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US oil futures inched lower early on Wednesday but remained near $ 63 a barrel after a flood of buying by funds had sent the price to a two-and-a-half-month high the previous day.

US oil futures inched lower early on Wednesday but remained near $ 63 a barrel after a flood of buying by funds had sent the price to a two-and-a-half-month high the previous day.

NYMEX crude for February delivery eased to $ 62.94 a barrel, down 20 cents from Tuesday, when prices hit a session peak of $ 63.80, the highest since mid-October. Prices have climbed almost $ 5 or 8.5 per cent over the past week.

Analysts said investors hoping to capitalise on another strong year for commodities were ploughing in fresh cash, particularly into oil, which has fallen from a record high of $ 70.85 a barrel at the end of August.

‘Oil didn’t perform very well towards the end of last year and the funds are looking to make up for that, and so we should see the market bid up in the near term,’ said commodities analyst Tobin Gorey of Commonwealth Bank of Australia in Sydney.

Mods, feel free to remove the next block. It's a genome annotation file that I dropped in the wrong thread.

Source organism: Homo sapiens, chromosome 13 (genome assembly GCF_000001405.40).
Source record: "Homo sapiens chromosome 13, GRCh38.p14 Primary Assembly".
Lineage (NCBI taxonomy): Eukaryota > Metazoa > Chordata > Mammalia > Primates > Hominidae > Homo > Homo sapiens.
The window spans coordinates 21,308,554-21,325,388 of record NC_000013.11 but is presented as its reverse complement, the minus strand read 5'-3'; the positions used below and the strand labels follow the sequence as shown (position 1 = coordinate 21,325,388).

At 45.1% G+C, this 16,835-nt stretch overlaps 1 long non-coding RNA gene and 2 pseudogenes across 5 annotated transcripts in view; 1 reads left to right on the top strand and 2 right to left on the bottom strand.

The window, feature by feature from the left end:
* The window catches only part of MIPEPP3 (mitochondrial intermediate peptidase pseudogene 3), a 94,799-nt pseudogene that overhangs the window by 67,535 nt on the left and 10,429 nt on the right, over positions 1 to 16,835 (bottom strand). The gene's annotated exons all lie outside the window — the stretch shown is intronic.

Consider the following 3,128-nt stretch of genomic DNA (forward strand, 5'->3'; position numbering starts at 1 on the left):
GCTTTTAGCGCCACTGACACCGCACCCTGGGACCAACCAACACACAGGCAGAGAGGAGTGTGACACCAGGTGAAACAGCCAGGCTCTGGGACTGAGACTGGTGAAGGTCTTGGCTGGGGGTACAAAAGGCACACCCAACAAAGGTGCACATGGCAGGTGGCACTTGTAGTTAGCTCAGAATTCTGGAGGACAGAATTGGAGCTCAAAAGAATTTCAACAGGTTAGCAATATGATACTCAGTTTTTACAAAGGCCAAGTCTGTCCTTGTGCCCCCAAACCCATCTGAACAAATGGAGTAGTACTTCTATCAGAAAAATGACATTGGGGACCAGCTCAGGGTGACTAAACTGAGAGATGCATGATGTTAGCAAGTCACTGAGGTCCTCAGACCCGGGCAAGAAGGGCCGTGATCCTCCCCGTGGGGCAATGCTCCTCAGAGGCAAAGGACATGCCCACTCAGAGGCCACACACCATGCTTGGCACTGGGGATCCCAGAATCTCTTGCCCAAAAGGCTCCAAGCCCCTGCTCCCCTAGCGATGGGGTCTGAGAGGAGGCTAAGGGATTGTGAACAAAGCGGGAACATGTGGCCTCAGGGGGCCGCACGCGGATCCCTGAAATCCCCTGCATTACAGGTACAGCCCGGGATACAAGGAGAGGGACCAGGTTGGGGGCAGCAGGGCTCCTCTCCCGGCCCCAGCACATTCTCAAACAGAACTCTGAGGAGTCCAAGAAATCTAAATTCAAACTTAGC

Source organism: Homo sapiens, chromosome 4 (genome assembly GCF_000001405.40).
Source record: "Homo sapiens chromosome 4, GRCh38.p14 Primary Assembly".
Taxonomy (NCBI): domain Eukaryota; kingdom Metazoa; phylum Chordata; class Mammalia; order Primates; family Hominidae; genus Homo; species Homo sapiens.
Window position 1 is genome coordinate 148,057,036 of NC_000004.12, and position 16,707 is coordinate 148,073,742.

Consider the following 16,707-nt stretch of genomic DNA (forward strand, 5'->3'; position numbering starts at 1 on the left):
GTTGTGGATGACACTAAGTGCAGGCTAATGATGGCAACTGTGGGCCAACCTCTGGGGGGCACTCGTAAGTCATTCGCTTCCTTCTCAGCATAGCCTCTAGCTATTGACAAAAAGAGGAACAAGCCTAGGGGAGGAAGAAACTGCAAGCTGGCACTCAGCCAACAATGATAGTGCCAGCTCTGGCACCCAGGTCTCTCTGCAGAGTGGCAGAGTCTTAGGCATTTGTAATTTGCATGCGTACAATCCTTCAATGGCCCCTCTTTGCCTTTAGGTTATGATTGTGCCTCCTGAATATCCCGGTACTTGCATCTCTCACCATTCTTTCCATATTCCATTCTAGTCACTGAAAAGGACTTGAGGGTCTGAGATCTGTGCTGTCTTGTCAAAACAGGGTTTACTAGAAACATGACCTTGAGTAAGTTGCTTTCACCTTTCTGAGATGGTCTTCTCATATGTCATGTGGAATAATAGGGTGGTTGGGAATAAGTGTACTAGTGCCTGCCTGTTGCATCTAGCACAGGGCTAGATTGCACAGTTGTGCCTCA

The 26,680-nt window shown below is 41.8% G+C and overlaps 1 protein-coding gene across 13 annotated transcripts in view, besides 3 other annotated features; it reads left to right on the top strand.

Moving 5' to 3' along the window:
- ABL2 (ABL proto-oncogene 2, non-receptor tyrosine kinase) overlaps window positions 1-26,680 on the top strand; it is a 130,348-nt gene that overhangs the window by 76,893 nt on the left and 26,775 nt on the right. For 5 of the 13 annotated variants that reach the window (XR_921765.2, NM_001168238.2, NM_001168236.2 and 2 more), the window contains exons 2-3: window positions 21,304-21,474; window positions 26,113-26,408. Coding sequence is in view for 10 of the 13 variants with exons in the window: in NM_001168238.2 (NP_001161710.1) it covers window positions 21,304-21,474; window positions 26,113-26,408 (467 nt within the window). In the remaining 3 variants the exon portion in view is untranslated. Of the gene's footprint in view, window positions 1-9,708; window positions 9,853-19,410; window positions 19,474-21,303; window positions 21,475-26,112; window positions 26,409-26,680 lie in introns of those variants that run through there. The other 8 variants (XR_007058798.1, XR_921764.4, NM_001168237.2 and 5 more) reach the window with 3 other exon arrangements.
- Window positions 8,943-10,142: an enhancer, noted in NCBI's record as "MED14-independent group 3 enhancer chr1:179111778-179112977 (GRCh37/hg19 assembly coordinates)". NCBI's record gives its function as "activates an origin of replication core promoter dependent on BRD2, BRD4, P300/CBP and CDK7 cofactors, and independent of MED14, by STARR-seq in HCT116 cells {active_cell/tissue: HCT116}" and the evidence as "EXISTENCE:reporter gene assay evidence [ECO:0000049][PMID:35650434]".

February heating oil held steady in early trade at $ 1.7925 a gallon after peaking in the previous session at $ 1.8550, a level not seen since December 15.

Heating oil rallied on both sides of the Atlantic after Russia briefly cut off some of its natural gas supplies to Europe in a pricing row with Ukraine, heightening concerns about energy supplies and sending consumers looking for other heating fuels as colder winter temperatures set in on the continent.

Russian state-controlled producer Gazprom cut natural gas supplies to Ukraine on January 1 after the former Soviet neighbour rejected demands for a fourfold price increase, but it restored the flows the next day after complaints from European countries that reported sharp falls in deliveries.

The underlying dispute remained unresolved, however, raising concern over Europe’s long-term dependence on Russian energy.

Despite the gas dispute in Europe, gas futures in the US fell 1.6 per cent to $ 10.44 per million British thermal units in electronic trading as forecasts of warmer weather across the United States looked set to limit demand.

Total US demand for heating fuels is expected to be about 25 per cent lower than normal this week, the government’s forecasting agency said on Tuesday.

Warmer-than-usual winter weather last week probably helped U.S. distillate inventories build by 900,000 barrels in the week to December 30, according to a poll of nine analysts.

Crude stocks were seen falling by 1.5 million barrels, however, due to lower imports and year-end tax liquidation.

The US government data will be out on Thursday, a day later than usual due to the New Year holiday on Monday.

Source : economictimes.indiatimes.com

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